Is this a good thing then? For Microsoft and for its customers, yes. Proclarity is a good tool – I was impressed with what I saw of its latest release when I saw it a few months ago, and it seemed to be the tool on the market that took greatest advantage of the new features of AS2005. It also provides much needed infrastructure which now, presumably, will be much more closely integrated with the rest of Microsoft’s tool suite; I would guess that Microsoft will be investing even more in development to make the tool even better. It will be interesting to see what happens with pricing too – I would guess that licence costs will go down, with the obvious effect of making the Microsoft BI suite even more attractive on that front.
Of course there are going to be some losers in this situation, and in this case its all the other third party tool vendors. Panorama especially seem to be screwed – why buy their stuff when you can buy the equivalent tools directy from Microsoft? I can see that if the integration of Proclarity into Microsoft takes a long time, or if the integration of Proclarity tools with other Microsoft tools is too tight (eg if customers don’t use Sharepoint, or are unwilling to upgrade to Office 12, then they can’t use the other MS BI tools) then there might be some short-term opportunity for them, but in the long run I can’t imagine they’ll prosper. Then there are all the much smaller tool vendors, who carved out niches based on price or specialist functionality or who were tied to consultancies: times will be much harder for them now they’re seen as being in direct competition with Microsoft and their cost advantage is eroded, and many of them will disappear too. Listen out for the sound of wailing and gnashing of teeth in the partner community over the next few months… the comments on Mosha’s blog entry about this are only a start:
It seems a shame that this is happening but at the end of the day Microsoft’s first and only priority is its bottom line and its customers, and as I’ve said from that point of view this is the right move.
Data mining has been one of the most widely touted of the new BI features of SQL 2005. Anyone who’s been in this industry for any length of time (and I haven’t been for all that long, really, only about 8 years now) will know that it’s been ‘the next big thing’ for ages but has never seemed to break through into the mainstream – whether Microsoft will succeed now will be in part down to whether they can make it easy enough for developers to understand what is a quite difficult technology, and having a good book available to educate us developers is an important step on the road to doing that.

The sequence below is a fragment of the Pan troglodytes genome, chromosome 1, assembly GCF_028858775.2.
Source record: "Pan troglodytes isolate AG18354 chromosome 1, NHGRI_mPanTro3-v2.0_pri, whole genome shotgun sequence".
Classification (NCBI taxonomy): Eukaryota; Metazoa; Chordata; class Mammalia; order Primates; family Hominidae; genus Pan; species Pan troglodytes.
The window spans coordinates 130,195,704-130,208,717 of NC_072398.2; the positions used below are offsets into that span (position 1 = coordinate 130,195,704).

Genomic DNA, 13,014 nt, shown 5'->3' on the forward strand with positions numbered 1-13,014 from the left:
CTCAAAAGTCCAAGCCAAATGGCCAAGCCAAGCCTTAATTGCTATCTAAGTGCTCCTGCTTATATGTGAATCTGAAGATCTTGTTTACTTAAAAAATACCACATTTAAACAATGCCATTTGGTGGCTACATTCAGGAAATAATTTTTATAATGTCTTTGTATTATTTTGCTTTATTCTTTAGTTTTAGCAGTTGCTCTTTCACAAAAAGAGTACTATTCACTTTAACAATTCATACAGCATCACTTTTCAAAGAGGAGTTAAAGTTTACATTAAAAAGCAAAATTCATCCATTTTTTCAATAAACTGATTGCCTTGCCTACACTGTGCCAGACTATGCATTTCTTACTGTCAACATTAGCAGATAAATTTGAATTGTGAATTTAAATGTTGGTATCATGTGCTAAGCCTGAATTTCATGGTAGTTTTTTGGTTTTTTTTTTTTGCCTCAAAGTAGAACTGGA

So is ‘Data Mining with SQL Server 2005′ any good? Overall, yes: I’ve been reading through it very slowly since I got it late last year, and I certainly feel like I’m much closer to being able to do a real data mining project than I was before. It provides very readable explanations of how each of the algorithms available in AS data mining work (with one exception – see below), managing to give just enough detail on the theory behind them without being too dry and academic. It also covers the wider issues such as the lifecycle of a data mining project and other data mining tools and standards on the market, and it’s especially strong on the programming side too with plenty of examples of DMX and how to integrate data mining into your own .NET apps.
There are some criticisms to make though. Text mining is not covered in anywhere near enough detail, getting only two or three pages where it probably deserved its own chapter; if you’re looking for an explanation of how Term Extraction actually works I recommend you go to chapter 6 of "Professional SQL Server Integration Services" instead. It also has a somewhat uncritical tone, which is probably to be expected given that it was written by two of the lead developers of the product: it doesn’t point out any bugs or quirks, and doesn’t pre-empt any of the mistakes that novice users are likely to make in the way that good tech books do.
To sum up, this book is definitely worth buying if you’re interested in SQL2005 data mining – but don’t expect to have mastered the subject just by reading it!
If you’re in the UK, you can buy ‘Data Mining with SQL Server 2005′ here.
UPDATE: I’ve just had a mail from Sean McCown, pointing me to his site where he’s also reviewed this book: